Friday, March 3, 2017

Daily Corrections Clips


Adam Ashton, The Sacramento Bee

Doctors at a dozen understaffed prisons stand to gain a 24 percent pay hike over the next four years in a tentative contract for the last state government union working without a labor agreement.

The agreement for the 1,500 workers represented by the Union of American Physicians and Dentists includes a modest general salary increase worth a combined 9 percent through July 1, 2019. That’s consistent with contracts Gov. Jerry Brown’s administration struck with 15 other bargaining units over the past year.


Morgan Cook, The San Diego Union-Tribune

A  library employee at California State University Fresno may have cost taxpayers $22,200 in time he wasted using his work computer to visit 48,000 webpages for online videos and games unrelated to his duties during a 13-month period, according to a state audit released Thursday.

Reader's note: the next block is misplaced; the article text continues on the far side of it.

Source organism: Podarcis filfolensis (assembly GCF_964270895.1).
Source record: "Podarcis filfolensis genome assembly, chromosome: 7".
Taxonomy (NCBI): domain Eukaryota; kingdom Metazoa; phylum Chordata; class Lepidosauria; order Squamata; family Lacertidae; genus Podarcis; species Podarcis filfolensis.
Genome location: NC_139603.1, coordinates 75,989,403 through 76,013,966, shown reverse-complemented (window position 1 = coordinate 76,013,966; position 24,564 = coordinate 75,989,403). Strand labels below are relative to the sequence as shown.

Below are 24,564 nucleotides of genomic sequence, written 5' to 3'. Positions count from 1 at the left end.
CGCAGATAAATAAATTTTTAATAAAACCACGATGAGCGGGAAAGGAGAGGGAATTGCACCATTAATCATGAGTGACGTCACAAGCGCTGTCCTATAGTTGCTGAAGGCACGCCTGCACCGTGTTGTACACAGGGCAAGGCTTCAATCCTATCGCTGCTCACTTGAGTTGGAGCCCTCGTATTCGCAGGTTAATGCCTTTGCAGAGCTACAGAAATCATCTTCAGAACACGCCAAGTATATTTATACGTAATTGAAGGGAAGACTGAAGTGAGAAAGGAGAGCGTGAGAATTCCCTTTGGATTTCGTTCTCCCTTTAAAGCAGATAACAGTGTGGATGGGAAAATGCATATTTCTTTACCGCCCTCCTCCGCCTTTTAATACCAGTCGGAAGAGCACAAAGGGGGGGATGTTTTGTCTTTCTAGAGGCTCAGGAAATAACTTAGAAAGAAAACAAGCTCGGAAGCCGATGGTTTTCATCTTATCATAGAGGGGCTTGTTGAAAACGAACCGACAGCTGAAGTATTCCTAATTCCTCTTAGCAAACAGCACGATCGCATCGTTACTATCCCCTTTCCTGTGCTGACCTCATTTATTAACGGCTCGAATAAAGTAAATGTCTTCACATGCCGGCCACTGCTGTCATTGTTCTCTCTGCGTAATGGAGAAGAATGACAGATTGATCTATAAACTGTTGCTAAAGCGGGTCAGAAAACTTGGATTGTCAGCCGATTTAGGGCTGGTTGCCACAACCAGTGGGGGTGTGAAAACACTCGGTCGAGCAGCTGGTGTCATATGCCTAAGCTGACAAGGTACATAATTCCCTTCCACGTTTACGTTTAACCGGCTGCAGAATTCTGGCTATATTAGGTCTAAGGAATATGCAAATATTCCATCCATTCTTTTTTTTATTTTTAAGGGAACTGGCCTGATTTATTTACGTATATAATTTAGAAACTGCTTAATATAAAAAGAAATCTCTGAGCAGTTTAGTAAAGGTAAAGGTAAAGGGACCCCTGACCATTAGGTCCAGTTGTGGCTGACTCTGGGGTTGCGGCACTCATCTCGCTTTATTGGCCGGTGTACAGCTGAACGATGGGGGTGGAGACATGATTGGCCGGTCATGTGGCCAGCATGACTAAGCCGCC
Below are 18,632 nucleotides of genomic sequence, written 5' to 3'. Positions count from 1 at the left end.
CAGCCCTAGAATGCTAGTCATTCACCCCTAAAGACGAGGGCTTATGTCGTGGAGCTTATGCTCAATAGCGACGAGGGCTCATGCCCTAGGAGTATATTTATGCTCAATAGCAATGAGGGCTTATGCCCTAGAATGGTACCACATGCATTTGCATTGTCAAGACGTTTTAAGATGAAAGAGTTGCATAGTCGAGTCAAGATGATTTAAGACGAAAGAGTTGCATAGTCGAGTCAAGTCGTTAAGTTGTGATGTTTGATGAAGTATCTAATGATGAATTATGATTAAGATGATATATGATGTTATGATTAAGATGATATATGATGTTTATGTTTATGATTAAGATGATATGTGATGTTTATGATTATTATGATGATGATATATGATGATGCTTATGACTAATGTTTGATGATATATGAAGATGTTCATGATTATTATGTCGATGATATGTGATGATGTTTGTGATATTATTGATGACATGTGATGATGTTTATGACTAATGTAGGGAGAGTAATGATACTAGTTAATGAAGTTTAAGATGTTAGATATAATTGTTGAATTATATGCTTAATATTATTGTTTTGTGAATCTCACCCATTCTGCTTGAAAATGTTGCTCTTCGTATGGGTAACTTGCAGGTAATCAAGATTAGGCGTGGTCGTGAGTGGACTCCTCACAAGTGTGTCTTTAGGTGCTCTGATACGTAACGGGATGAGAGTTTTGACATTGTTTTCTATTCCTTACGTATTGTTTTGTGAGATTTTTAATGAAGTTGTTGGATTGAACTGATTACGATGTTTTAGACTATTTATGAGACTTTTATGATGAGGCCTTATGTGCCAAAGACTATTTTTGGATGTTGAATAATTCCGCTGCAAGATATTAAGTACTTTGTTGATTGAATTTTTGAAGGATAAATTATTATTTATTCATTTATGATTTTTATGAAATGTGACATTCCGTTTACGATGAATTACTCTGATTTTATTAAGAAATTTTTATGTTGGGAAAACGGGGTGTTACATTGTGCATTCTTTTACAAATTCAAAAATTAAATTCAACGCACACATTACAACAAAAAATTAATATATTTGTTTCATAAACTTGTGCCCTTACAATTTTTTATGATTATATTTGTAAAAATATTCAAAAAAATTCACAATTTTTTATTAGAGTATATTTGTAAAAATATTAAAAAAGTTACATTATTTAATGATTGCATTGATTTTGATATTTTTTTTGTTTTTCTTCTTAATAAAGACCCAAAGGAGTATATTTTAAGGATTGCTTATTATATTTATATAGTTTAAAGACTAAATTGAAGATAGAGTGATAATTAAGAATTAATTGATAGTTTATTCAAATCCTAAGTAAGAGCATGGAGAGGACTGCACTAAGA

Also, an employee with the California Department of Transportation cost taxpayers an estimated $4,300 by misusing 130 hours of state time for excessive smoke breaks and extended lunches during her workdays over an eight-month period.

In California, the Department of Corrections and Rehabilitation, the Franchise Tax Board, and the Department of Health Care Services have tackled the move away from analog processes — and it's done wonders for their organizations.
Eyragon Eidam, Government Technology

SACRAMENTO, Calif. — Despite the many tech advances government has made to become more efficient and effective, its historically analog ways remain a sticking point in a world that expects instantaneous access to clear channels of data. And these systems, built on physical documents, have proven to stifle the evolution of the next stages of government.

In some agencies, employees are unable to work from the field; they're still tied to offices across town, and customers looking to interact with their government are forced to stand in lines or clog phone lines to get access to services.

At some point, all agencies will need to make the digital transformation, and during a panel discussion at the California Public Sector CIO Academy* on March 1, leaders of three California state agencies shared the benefits that came with their respective digital transformations.